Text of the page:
Long known for his digital re-interpretations of classical European landscape painting, Milan-based Davide Coltro here focuses his eye and technical prowess on the genre of portraiture.
The idea of the portrait has for millennia offered a permanent record of a single human life on Earth, as well as an archetype of its subject's uniqueness among humans, of his or her separateness (and presumed specialness) in relation to all others across time and space. Yet perhaps paradoxically, portraiture as a genre has flourished in virtually every human society and culture across the globe throughout history, representing a universal - and unifying expression of humanity that transcends time and space.
In this latest body of work, Coltro probes both the physical and existential aspects of this paradox. He has systematically created a digital archive comprising several hundred portraits produced by an ordinary office photocopier. He then streams a selection of these images to a self-designed digital receiving device and HD screen, called a modulo , that silently combines and displays the portraits in random combinations and choices of color, one face blending into the next, each visage entering, lingering in, and finally exiting the frame as another emerges to take its place. Complementing the modulo are 100 archival, photo-etched prints of the photocopied images it contains, each print packaged separately and presented apart from its cohorts.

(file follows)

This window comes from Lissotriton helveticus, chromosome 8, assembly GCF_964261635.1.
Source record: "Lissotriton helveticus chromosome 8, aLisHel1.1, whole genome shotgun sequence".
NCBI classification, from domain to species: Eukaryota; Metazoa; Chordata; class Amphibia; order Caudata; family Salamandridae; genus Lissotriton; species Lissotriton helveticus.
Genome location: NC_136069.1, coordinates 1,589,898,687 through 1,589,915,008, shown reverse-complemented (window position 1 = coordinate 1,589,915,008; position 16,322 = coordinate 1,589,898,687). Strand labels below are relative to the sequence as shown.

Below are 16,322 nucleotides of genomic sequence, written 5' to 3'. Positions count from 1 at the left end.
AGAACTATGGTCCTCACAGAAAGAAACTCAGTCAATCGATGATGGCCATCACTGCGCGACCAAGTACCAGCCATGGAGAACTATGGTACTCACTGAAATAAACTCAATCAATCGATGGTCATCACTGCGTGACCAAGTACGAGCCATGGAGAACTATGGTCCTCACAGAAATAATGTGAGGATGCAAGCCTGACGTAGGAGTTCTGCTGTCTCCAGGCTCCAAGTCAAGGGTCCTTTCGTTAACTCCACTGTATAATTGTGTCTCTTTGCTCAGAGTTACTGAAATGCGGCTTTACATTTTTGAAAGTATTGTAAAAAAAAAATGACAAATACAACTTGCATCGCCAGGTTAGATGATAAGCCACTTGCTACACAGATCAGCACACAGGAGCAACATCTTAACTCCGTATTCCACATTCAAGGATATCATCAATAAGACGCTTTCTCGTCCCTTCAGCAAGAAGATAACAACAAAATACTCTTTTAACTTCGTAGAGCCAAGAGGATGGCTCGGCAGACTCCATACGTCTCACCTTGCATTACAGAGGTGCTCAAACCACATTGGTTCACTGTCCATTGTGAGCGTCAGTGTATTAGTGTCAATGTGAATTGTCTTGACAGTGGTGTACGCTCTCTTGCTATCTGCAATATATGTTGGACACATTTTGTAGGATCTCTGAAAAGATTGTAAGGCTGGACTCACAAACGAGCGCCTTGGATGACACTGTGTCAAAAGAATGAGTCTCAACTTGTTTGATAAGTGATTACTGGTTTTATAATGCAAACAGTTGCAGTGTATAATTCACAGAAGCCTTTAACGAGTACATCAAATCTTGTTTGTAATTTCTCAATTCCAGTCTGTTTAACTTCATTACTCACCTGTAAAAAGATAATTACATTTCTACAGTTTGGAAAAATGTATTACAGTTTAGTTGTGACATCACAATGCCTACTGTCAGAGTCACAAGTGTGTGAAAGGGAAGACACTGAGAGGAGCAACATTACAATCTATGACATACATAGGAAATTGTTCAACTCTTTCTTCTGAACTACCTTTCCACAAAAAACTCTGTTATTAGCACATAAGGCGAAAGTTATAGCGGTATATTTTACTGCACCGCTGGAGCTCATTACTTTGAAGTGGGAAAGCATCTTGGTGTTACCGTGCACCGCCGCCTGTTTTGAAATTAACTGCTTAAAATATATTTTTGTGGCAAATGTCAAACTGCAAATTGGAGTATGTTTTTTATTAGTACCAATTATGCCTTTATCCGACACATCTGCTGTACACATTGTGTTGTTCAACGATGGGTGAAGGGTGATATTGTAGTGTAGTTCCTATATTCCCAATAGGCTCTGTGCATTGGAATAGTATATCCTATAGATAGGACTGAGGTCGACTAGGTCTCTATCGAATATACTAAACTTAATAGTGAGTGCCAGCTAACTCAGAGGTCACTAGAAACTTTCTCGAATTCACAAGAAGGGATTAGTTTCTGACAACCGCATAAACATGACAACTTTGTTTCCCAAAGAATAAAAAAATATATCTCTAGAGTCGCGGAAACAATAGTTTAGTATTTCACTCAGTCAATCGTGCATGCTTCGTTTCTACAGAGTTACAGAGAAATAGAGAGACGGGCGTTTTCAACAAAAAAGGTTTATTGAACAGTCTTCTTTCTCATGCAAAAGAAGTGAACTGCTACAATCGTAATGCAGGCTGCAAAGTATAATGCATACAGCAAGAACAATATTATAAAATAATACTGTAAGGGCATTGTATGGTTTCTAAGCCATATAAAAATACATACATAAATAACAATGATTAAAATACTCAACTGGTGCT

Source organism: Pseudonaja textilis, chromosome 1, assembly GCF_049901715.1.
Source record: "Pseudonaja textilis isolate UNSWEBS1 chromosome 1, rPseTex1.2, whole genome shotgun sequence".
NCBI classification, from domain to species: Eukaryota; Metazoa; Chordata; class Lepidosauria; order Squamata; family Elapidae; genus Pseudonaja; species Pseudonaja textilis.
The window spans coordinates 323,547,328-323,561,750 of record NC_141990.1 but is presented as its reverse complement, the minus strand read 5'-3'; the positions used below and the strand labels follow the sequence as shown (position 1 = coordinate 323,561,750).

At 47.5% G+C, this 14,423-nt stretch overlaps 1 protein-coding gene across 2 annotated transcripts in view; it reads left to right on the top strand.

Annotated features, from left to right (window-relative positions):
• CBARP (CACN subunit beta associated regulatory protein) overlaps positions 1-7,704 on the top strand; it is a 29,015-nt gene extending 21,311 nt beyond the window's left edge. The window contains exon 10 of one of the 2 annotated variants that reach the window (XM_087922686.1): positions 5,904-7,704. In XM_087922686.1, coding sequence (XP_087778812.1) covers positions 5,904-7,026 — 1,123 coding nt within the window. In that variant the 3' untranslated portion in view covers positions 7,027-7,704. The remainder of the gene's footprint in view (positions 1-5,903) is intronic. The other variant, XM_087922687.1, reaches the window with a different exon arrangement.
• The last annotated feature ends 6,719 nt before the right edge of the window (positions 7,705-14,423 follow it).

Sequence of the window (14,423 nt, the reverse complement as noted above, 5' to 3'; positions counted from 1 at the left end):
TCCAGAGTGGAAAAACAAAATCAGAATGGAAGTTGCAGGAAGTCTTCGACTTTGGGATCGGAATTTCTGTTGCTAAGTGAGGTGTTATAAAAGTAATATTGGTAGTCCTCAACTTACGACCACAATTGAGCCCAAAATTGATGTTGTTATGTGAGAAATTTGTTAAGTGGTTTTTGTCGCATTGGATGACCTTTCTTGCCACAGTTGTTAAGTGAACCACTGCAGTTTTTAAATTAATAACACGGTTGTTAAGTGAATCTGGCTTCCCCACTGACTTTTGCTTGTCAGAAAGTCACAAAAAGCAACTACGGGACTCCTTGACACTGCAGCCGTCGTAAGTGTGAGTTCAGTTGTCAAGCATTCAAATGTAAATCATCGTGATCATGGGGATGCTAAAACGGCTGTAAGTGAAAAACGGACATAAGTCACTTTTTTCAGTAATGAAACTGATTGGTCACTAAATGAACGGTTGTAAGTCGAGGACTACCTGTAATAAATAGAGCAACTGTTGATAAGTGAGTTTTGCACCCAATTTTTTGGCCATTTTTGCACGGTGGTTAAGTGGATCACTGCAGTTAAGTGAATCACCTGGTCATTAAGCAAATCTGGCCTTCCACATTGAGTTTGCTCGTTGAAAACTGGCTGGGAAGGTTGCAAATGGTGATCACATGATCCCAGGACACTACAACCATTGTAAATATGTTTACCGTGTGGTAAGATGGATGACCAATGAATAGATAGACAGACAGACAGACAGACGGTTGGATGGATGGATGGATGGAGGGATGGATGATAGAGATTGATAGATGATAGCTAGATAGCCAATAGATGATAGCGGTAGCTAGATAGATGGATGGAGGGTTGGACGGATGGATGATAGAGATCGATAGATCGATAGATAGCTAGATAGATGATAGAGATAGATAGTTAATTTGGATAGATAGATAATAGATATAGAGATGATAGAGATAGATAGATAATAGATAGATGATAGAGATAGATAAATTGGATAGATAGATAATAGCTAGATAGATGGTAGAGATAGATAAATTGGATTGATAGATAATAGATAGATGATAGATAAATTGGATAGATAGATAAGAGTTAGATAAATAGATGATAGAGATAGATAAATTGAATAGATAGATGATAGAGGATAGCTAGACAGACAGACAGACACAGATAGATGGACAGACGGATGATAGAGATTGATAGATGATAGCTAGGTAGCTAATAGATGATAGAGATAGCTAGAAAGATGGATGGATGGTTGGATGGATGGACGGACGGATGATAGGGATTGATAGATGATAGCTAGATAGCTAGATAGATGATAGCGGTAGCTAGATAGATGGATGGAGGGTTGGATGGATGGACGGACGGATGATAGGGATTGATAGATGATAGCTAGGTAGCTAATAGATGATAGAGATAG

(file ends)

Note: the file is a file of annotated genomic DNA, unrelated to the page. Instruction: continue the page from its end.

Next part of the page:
Viewed in tandem, the randomly generated, constantly morphing faces in the modulo , and the array of individual printed portraits, combine to illuminate both the timelessness and the impermanence of the portrait/subject, as well as with the viewer's own status as a discrete, ephemeral presence that nonetheless is an indelible and necessary part of a unified special and temporal whole.
April 1 - May 15, 2010